Competition has been fantastic for train passengers in the post-British Rail era. This is hardly surprising given that the great triumphs of Britain’s railways were the product of healthy rivalries between private companies – from the Rainhill Trials through to the speed wars in the 1930s that resulted in Mallard, the world’s fastest locomotive. Our railway infrastructure was delivered by companies not wanting to miss out on market share, but today the government is desperately playing catchup after decades of neglect under state ownership – and building HS2 at a pace that would have appalled our Victorian ancestors.

The 2015 General Election campaign is already well underway, and perhaps you’ll hear someone talking about the evils of privatisation in a queue at the Post Office, only to realise that you’ve never had to endure a 40 minute wait at Sainsbury’s or Tesco. That’s because the supermarkets are in competition, and if they made their customers wait that long they know they’d be out of business. They’re also fairly good at keeping down costs for their users – something that we desperately need in our NHS if the principle of free healthcare for all is to survive the challenges of an ageing population and increasing treatment costs. So that’s the sort of privatisation we should be talking about: driving up quality of service, bringing down costs – and no lengthy waits before the automated voice directs you to ‘Till Number Three’.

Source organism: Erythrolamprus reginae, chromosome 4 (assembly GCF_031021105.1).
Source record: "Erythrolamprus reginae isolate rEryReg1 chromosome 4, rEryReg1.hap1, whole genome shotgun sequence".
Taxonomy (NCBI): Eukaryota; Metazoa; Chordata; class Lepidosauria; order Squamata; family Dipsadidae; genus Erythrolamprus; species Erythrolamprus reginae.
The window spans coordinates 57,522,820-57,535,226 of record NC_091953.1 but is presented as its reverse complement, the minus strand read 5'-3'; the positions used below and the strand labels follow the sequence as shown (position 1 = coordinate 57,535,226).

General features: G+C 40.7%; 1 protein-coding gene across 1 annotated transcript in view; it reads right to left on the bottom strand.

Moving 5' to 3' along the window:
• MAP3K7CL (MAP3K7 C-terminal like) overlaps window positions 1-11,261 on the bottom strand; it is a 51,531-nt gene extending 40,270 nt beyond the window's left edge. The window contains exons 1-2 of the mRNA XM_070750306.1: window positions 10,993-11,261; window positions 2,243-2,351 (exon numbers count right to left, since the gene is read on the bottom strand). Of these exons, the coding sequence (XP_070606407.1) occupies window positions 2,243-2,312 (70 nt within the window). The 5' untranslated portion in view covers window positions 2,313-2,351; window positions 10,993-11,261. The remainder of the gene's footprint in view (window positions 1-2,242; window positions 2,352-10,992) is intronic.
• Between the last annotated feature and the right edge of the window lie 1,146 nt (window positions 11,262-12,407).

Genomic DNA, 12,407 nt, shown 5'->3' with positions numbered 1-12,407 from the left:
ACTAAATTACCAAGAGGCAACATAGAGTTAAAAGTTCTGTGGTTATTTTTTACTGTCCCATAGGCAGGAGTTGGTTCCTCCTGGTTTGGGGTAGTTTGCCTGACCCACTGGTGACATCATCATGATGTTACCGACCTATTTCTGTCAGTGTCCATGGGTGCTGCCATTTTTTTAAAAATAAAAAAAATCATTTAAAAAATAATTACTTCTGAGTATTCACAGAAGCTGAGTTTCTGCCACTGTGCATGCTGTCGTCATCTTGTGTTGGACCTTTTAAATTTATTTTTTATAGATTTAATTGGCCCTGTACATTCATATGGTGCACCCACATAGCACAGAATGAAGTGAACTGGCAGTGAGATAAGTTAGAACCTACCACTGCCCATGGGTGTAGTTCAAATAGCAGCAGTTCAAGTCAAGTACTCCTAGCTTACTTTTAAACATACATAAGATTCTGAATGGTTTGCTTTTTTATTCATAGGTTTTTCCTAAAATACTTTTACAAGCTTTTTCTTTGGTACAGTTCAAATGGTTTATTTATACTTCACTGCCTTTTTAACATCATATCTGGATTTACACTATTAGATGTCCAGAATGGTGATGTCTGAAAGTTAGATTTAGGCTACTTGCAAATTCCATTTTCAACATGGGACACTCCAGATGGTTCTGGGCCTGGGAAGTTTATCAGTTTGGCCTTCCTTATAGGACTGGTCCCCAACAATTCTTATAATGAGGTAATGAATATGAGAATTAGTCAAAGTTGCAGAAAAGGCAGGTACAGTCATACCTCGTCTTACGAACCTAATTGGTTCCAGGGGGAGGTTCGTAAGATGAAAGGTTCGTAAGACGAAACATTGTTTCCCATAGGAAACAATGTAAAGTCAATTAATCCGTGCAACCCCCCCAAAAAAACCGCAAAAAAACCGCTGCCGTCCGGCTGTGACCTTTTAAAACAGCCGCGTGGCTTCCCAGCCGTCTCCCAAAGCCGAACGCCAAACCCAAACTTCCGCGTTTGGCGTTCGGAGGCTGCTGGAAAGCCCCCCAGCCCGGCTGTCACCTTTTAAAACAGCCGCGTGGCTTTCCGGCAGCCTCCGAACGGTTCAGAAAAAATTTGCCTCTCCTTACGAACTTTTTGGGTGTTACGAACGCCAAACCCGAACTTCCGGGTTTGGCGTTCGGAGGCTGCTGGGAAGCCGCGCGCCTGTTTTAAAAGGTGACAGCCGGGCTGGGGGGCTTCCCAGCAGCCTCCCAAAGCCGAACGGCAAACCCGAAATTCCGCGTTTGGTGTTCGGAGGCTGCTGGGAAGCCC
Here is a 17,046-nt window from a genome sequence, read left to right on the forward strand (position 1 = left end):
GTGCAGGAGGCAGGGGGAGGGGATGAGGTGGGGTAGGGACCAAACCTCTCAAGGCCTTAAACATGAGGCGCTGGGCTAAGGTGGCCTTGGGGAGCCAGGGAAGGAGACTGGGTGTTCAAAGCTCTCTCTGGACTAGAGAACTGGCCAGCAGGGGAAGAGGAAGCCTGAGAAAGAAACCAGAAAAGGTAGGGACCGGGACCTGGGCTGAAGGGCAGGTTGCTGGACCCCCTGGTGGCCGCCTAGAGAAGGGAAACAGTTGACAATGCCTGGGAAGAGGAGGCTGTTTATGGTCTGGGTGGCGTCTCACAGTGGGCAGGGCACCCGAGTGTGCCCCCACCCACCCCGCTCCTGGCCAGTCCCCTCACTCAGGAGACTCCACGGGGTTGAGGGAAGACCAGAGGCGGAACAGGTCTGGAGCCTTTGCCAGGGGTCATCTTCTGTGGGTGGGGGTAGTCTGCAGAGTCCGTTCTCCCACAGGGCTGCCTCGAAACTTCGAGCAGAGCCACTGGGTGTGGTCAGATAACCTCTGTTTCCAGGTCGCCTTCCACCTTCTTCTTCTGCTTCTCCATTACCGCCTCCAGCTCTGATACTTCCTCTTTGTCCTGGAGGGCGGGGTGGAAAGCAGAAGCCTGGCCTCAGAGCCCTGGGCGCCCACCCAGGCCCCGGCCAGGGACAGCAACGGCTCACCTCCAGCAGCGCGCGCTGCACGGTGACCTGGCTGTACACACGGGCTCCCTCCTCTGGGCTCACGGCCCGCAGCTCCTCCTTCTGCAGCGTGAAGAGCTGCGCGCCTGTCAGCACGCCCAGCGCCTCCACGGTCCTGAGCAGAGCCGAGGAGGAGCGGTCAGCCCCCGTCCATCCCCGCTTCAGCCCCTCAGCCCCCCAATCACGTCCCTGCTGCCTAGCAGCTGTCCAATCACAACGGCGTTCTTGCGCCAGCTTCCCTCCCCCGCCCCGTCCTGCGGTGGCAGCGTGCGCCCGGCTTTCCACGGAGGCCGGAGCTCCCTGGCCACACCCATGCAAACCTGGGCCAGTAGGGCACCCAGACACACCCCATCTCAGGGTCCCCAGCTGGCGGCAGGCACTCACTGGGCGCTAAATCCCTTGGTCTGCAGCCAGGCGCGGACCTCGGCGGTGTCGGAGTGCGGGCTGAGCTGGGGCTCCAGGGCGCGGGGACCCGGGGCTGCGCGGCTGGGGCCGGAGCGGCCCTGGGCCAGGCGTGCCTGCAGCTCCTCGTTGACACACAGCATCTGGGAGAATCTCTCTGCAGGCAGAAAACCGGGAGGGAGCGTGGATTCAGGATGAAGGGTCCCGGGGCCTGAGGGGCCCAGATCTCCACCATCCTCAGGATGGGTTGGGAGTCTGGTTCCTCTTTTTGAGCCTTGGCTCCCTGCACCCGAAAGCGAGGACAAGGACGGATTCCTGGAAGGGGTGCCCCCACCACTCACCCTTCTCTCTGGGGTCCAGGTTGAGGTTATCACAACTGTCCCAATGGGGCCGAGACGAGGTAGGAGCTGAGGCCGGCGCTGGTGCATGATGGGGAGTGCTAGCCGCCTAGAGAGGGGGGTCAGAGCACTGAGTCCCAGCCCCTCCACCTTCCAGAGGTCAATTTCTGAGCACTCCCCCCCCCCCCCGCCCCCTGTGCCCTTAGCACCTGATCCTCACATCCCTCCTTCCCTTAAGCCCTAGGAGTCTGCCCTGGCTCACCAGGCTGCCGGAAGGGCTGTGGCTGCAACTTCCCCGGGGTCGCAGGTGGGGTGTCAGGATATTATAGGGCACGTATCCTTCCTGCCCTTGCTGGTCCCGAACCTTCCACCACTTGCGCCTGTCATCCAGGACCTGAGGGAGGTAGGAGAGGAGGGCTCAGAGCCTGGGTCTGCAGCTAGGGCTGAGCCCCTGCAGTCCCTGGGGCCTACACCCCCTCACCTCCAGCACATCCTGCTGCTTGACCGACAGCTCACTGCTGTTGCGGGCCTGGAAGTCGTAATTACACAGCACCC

First published by Coffee House on December 17th, 2014

* About two weeks after this was published Circle announced that it was handing back its operation of Hinchingbrooke to the state. Writing in the Guardian, former Labour MP Tom Levitt said that 'the failure of Circle at Hinchingbrooke hospital, in Huntingdon, where the company very nearly managed to remove an operating loss inherited from the public sector, was due to the failure of the NHS to deliver its side of the bargain, not least the over-demand on A&E which was well above what the company was told to expect.'

8 December 2014